The politico-media empire which writes the rules of the Washington "What Serious People Are Saying" game have apparently decided that the government shutdown is now melodramatically going to happen. Cue ominous organ music blast (dum Dum DUM!). The key word in that opening sentence is "melodramatically," because our government can now be seen as nothing more than a continuing soap opera. Call it "As The Boehner Turns," or perhaps more appropriately "The Boehner And The Restless."
Personally, I don't buy it. I'm taking the contrarian position on this one. John Boehner just announced that the House will vote on a continuing resolution (to continue funding the government past the first of October) which attempts to "defund" Obamacare, and that the vote will happen this Friday. Across Washington, in newsrooms everywhere, pearls were clutched and editors swooned (and had to be revived with smelling salts). The sky is falling! The shutdown will happen! Oh, my goodness! What a calamity! The melodrama was turned up to eleven, and the knob was then snapped off. The car was about to careen off the cliff (right before the commercial break), so stay tuned, folks....
But, as I said, I don't buy it. In fact, I will go so far as to say that the timing of the vote increases the chances that the government shutdown will not in fact happen. The vote, I suspect, is nothing more than John Boehner showboating within his own caucus -- nothing more than a sop to the rabid Tea Party members who are demanding this showdown. The reason I reach this conclusion is that if Boehner were truly serious about using this bill as his only negotiating position, he would have waited until the last minute to introduce it. Instead, he's going to hold a vote this Friday.
There are three basic endgames which are possible in the showdown. The first is that Senate Democrats and President Obama wake up one morning and, in astonishment, blurt out, "What were we thinking? Obamacare sucks! Let's repeal the signature legislation of Barack Obama's term in office!" They then leap out of bed, pass the House's bill and sign it into law. Obamacare is dead! Well, this isn't really true, since the House "defunding" Obamacare doesn't actually defund something like 80 percent of Obamacare, but whatever. The chances of this scenario happening are precisely zero, so it's a moot point.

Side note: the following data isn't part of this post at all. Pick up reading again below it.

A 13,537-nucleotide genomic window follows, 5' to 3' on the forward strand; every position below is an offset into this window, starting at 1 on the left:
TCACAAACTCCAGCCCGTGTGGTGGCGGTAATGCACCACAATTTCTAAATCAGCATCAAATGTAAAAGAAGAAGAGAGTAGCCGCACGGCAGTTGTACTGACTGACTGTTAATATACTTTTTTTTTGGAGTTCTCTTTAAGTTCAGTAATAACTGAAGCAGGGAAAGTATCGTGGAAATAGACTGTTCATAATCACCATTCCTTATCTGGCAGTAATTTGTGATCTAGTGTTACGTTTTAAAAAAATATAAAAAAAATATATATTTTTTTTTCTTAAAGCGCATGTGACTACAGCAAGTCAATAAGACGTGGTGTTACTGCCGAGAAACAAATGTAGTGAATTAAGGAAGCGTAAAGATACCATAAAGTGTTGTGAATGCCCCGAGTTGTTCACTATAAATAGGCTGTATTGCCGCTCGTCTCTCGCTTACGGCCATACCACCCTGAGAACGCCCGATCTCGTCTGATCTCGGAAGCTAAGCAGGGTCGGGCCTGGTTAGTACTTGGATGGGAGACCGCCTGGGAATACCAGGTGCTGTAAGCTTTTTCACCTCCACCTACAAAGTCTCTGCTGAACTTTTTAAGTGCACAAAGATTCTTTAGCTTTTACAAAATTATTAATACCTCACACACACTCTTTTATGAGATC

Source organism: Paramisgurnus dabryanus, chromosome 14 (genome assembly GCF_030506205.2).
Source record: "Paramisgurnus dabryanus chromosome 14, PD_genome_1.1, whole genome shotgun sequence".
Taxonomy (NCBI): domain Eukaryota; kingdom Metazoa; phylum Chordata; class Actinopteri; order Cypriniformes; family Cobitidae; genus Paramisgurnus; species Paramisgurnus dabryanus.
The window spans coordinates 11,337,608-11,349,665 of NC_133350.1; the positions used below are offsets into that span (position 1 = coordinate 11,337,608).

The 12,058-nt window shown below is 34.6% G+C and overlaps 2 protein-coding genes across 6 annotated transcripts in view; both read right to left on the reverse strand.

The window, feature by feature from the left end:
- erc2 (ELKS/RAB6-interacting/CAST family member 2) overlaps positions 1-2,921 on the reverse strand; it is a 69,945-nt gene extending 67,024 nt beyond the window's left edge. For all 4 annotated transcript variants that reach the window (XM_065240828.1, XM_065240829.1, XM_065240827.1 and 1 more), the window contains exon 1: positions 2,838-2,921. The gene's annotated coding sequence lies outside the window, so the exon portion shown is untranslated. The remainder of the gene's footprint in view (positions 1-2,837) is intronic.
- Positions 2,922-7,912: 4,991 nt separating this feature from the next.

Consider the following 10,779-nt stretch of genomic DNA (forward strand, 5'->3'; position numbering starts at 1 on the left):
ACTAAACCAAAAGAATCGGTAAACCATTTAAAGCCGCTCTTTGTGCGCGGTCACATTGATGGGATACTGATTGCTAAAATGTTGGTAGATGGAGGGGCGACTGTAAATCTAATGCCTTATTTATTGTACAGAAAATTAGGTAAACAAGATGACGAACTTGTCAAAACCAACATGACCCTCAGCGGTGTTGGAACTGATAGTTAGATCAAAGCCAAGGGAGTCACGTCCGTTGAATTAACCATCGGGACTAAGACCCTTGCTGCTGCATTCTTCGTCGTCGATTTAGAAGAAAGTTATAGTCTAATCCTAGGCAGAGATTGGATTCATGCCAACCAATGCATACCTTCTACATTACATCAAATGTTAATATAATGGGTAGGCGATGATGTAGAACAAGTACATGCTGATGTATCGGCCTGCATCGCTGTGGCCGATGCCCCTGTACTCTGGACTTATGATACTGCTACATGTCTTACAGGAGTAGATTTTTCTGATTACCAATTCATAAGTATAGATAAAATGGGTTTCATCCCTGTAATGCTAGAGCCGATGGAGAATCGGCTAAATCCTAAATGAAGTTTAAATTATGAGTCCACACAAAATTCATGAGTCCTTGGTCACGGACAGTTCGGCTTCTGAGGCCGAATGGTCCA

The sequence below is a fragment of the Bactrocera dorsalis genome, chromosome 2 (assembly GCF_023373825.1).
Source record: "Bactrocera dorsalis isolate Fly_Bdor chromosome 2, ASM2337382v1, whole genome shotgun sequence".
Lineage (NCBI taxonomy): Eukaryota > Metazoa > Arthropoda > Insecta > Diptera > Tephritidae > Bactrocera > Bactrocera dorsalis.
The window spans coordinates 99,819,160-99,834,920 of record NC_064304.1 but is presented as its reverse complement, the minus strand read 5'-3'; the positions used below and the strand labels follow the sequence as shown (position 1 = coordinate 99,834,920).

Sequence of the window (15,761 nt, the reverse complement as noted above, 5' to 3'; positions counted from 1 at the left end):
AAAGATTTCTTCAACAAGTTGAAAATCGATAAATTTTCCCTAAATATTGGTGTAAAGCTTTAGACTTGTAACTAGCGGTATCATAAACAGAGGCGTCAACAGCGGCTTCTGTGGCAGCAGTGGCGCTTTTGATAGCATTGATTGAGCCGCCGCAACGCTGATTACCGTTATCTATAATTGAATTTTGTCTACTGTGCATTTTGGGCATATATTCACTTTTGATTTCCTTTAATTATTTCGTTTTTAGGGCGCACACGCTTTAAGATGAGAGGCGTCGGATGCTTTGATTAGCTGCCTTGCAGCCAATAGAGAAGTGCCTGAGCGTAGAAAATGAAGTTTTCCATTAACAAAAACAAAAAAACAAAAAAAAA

The second endgame is that the House Republicans refuse to budge, the Senate and the House can't agree on a continuing resolution, and the government shuts down at the start of next month. This is what the media is salivating over, with full soundtrack and all the melodrama they can heap upon it. What a great start to the fall season for the soap opera that is Washington! The chances of this happening are unknown, but I predict that they are one whale of a lot smaller than the media would have you currently believe. And, as I said, holding the vote this Friday means the chances of a shutdown actually happening have just grown even smaller. If Boehner really wanted this scenario to happen (he's publicly said he does not, for the record), then he would use the clock to his advantage and delay the vote on the Tea Party bill until, perhaps, next Friday -- giving the Senate almost no time to react. But he's not taking this route, which is the main point everyone seems to be missing (or willfully ignoring, to boost ratings for the soap opera).
The third scenario is the most likely. John Boehner, following a script he has used in the past, allows the Tea Party to pillage and riot for a very precise amount of time. He allows their "take no prisoners" bill to be voted on. There is no guarantee that it'll even pass -- another fact many media types are ignoring today. Boehner has had to ignobly yank quite a few bills from the floor before the vote because he simply cannot round up enough votes within his own party to pass them. This could happen with Friday's bill, although it is more likely that Boehner will allow the vote even if he knows it will fail (because doing so will strengthen his position).